12-09-2013, 03:31 PM   #24
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Zone 30... I thought Ansel said there were only 9 zones?
12-09-2013, 03:38 PM   #25
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You should tilt that to the right a little.
12-09-2013, 03:45 PM   #26
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QuoteOriginally posted by Cuthbert Quote
Talking about overexposure and underexposure, what went wrong in this picture?
End "end of speed zone" sign is facing the wrong way?


Steve
12-09-2013, 04:13 PM   #27
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QuoteOriginally posted by stevebrot Quote
End "end of speed zone" sign is facing the wrong way?


Steve
That is a speed limit for foot traffic. 30 steps per minute.
12-09-2013, 04:39 PM   #28
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QuoteOriginally posted by Jamey777 Quote
I bought a Pakon 135(
Cool I will be checking that out.. Is this a solution for 120 too? I am looking to acquire my first MF camera soon as well... Although for the volume of film I expect to shoot (no high) my flatbed might just remain to be satisfactory..

QuoteOriginally posted by tuco Quote
First, crop to a 4:5 portrait orientation to cut out some that excess bright sky. Second, add a vignette. It will both help bring down the highlights in the sky and draw your attention to the subjects. A graduated mask pulled from the top with the highlights pulled down and as well of some exposure might also improve things.

Also, getting 48bit color TIFF files in a wide gamut color space from the lab will help you pull up/down shadows and highlights more in post.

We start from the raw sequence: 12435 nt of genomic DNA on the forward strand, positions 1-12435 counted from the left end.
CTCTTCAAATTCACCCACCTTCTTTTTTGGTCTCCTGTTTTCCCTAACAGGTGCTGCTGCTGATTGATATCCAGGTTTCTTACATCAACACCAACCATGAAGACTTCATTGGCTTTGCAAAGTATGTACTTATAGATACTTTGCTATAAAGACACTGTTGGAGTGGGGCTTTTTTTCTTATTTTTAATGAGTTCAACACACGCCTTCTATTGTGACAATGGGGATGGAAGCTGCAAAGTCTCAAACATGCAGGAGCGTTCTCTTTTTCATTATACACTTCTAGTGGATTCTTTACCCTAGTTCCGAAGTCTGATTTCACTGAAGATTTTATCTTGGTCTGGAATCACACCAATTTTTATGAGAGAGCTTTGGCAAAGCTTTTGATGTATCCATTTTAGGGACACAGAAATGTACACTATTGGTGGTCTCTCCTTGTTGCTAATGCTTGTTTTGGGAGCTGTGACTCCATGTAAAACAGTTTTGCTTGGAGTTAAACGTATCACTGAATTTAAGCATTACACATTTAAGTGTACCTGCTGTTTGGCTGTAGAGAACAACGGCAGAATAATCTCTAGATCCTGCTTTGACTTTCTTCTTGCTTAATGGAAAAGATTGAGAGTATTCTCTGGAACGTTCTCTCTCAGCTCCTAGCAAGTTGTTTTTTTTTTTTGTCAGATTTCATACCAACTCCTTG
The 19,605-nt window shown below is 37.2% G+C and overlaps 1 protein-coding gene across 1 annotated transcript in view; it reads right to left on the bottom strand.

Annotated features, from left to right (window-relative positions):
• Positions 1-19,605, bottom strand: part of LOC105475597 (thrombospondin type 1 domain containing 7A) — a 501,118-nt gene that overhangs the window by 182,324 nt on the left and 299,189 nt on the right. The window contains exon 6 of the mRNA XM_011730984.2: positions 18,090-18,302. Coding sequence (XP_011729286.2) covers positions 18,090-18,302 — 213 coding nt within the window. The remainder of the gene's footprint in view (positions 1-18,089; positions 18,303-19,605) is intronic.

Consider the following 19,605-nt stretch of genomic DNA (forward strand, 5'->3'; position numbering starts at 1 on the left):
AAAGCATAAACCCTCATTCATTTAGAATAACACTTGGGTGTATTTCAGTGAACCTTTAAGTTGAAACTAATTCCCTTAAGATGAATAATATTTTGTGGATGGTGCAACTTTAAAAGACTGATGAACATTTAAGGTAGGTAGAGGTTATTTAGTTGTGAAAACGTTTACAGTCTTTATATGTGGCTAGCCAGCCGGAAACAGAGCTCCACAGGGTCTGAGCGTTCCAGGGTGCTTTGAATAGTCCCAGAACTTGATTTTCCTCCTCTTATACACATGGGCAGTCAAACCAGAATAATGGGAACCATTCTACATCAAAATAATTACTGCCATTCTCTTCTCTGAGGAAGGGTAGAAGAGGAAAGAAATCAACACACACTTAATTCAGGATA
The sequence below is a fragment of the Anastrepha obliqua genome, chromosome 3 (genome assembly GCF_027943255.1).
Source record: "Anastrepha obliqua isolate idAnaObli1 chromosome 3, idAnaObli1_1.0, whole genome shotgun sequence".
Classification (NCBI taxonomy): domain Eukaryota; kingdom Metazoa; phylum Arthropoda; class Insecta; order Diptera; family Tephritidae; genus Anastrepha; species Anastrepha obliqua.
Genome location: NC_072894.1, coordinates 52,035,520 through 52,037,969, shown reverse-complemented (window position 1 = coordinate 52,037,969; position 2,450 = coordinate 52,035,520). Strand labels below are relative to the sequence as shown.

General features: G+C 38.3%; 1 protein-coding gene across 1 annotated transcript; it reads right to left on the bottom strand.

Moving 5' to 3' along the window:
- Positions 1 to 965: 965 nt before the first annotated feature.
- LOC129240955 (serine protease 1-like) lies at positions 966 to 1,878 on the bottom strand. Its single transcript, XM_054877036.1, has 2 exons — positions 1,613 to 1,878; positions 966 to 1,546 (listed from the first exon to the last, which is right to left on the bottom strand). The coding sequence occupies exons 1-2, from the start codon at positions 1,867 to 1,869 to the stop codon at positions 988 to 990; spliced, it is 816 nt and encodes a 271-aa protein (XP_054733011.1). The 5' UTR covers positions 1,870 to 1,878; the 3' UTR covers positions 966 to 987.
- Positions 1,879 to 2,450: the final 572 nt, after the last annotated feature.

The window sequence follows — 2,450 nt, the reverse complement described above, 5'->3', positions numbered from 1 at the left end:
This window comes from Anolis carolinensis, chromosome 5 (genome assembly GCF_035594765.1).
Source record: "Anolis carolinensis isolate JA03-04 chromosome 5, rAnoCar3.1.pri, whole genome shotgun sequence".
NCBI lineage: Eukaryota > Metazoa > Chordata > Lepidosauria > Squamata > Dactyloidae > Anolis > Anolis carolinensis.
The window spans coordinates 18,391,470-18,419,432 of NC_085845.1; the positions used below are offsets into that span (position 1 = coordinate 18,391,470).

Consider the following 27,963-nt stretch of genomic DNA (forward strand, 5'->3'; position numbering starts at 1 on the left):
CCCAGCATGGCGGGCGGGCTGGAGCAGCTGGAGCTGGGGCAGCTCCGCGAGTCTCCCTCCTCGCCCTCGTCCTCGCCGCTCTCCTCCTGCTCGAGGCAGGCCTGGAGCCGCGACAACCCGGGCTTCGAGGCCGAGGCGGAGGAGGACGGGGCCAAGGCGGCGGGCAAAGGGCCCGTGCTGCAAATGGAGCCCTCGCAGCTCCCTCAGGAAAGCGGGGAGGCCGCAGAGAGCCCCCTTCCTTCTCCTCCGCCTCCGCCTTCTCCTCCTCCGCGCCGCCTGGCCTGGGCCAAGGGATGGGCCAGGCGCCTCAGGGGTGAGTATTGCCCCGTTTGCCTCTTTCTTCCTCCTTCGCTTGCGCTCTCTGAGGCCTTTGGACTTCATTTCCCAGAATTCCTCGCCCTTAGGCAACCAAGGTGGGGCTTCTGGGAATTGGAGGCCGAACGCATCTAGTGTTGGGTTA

Yeah those are good suggestions that I would normally do in some form/fashion but just threw these up as examples of the straight out of lab scans... I would assume that the cost factor of those tiff files from the lab would keep me from ever doing it.. Maybe if they would do that on a specific image for a fair price I might consider it..
12-09-2013, 05:20 PM   #29
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QuoteOriginally posted by todd Quote
And this is an example of my many over-exposed shots.. (Again metering the kids with auto-exposure who were in the shade in front of the directly sunlit background.. What should I have metered to expose this better? The trees or sky maybe?)
The 2nd over exposed shot looks perfect to me, not over exposed at all. But only when I look at it on my iphone and my imac which has calibrated screen. It has nice pastel blue sky like mentioned above which a lot of digital photographers try to emulate, it looks perfect and the lab did great job. Now, when I look at it on my cheapie monitor at work, it is totally blown and I know it always blows highlights. My guess is that you possibly have a monitor like the one in my office or maybe it needs to be calibrated?

Like mentioned above, this photo has the look of film wedding photographers. My pet peeve is that most photos this day are all middle grey. There's no gentle highlights or deep blacks or even blacks with no detail in them. Everything has to be in the face and all the photos look the same. For me I like to blow the highlights or bring down the shadows and make them pitch black if it makes the photo.

Take a look at some of Jose Villa's work, it's all shot on film:
http://josevillablog.com/
Jose Villa | Fine Art Wedding Photography